Open to every student on campus, the Leadership minor will provide verifiable experience, credits and references that employers are looking for in today’s competitive market. But it’s more than that. Students will gain the skills and the self-knowledge to be an active, engaged citizen capable of pursuing personal and professional objectives.
New Sustainability Double Degree
The degree was designed to complement all OSU degree programs and is to be earned as a second bachelor’s degree, in addition to a major area of study. The required internship will expose you to challenging sustainability issues. Graduates will be prepared to communicate effectively, work collaboratively, and apply knowledge of economic, business, scientific, and sociological principles of sustainability to a variety of career fields. (Read more...)
We learn a lot from our classes, but involved students also learn how to manage their time and do better academically than students who don't get involved. The College of Agricultural Sciences has more than 30 clubs. New Fields blog is a window into many, largely student-driven activities among undergraduates enrolled in the College of Agricultural Sciences. Check out our clubs!
University Honors College awards Promise Finishing Scholarships
College of Agricultural Sciences students Elise Cowley, Alejandra Márquez-Loza, and Arlyn Moreno Luna have all been selected as recipients of the UHC’s Honors Promise Finishing Scholarship. Elise, Alejandra, and Arlyn were among 10 students chosen by our faculty committee from a field of 32 nominees.
This $5,000 scholarship, the highest dollar value award made by the UHC, will be disbursed in two installments over the course of the recipients’ final year: $3,000 will be deposited in student accounts at the beginning of fall term, and $2,000 will be deposited after students have defended their senior thesis and participated in a UHC media project documenting their Honors experience.
Calvin and Merle Smith Wheat Research Awards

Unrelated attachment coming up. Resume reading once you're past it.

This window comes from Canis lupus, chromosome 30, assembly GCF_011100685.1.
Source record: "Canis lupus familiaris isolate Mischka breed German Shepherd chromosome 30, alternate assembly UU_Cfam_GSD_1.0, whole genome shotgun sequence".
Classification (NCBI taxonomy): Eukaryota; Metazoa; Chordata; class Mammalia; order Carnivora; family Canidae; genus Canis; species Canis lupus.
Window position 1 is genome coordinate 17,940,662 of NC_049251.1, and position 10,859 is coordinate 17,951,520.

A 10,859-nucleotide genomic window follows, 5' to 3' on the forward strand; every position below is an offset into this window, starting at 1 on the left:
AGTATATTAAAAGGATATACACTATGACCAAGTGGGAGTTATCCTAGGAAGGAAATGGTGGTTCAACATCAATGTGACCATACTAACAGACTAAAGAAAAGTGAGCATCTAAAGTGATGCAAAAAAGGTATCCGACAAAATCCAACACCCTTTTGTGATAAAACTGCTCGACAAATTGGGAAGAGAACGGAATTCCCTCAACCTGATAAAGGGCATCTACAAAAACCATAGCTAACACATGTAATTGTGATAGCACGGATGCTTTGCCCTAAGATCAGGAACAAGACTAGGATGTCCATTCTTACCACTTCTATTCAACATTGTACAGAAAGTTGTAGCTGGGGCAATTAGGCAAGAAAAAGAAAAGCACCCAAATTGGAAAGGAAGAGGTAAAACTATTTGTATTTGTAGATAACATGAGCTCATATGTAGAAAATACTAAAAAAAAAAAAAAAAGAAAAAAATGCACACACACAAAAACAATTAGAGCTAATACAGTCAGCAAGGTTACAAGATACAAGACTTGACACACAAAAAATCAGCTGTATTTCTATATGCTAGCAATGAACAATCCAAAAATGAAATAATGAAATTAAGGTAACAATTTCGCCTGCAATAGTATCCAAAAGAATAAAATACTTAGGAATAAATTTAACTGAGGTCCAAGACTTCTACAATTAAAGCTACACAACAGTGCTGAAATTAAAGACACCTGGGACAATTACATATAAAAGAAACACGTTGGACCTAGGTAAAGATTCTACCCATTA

College of Agricultural Sciences Calvin and Merle Smith Wheat Research Awards were provided to:
Bioresources Research-Food Quality option senior, Omar Miranda-Garcia working in both Food Science and Technology and Crop and Soil Science Departments with Dr. Andrew Ross. Luis Marquez Loza, Bioresources Research-Biotechnology option sophomore received funding for his research with wheat breeding professor, Dr. Robert Zemetra, Crop and Soil Science Department. To apply for Calvin and Merle Smith Wheat Research funding, please contact Paul Dorres in Strand Agriculture Hall 137 for application.
Colleges see higher demand for degrees in agriculture
(USA Today by Jens Manuel Krogstad) Enrollment is booming at many colleges of agriculture, as students flock to study subjects they feel offer a clear path to a job on graduation.
Ag-related college majors appeal to both the heart and mind of a student, university officials say, as a booming agriculture industry and practical skills taught at the colleges can help develop a career that addresses issues such as global hunger and obesity in the U.S. (Read more...)
OSU grad student wins NMFS fellowship
Susan Hilber Piacenza, Department of Fisheries and Wildlife PhD candidate, has been awarded a prestigious National Marine Fisheries Service fellowship to study population dynamics of threatened and endangered sea turtles.
The fellowship, will provide $115,000 over the next three years to support Piacenza’s work on the green sea turtle, Chelonia mydas. The turtle, considered threatened or endangered in most US and Mexican waters, appears to be recovering in other parts of the world. “Not only is this good news for green sea turtles,” Piacenza said, “but it also represents an invaluable opportunity to study what happens to a large vertebrate population as it recovers from serious population decline.”
(Read more at Breaking Waves, Oregon Sea Grant blog...)
New Faculty: Elizabeth Tomasino
Elizabeth Tomasino is an assistant professor of enology in the Department of Food Science and Technology. Elizabeth recently completed her doctorate in enology from Lincoln University, New Zealand. Elizabeth earned her masters degree in food science from Cornell University, and worked at E&J Gallo, Yalumba, Robert Mondavi and Pernod Ricard wineries before she began her doctoral studies at Lincoln. Her focus at OWRI will involve research on sensory significant components in wine and leadership of a wine industry sensory panel. (Read more...)
New Faculty: Joy Waite-Cusic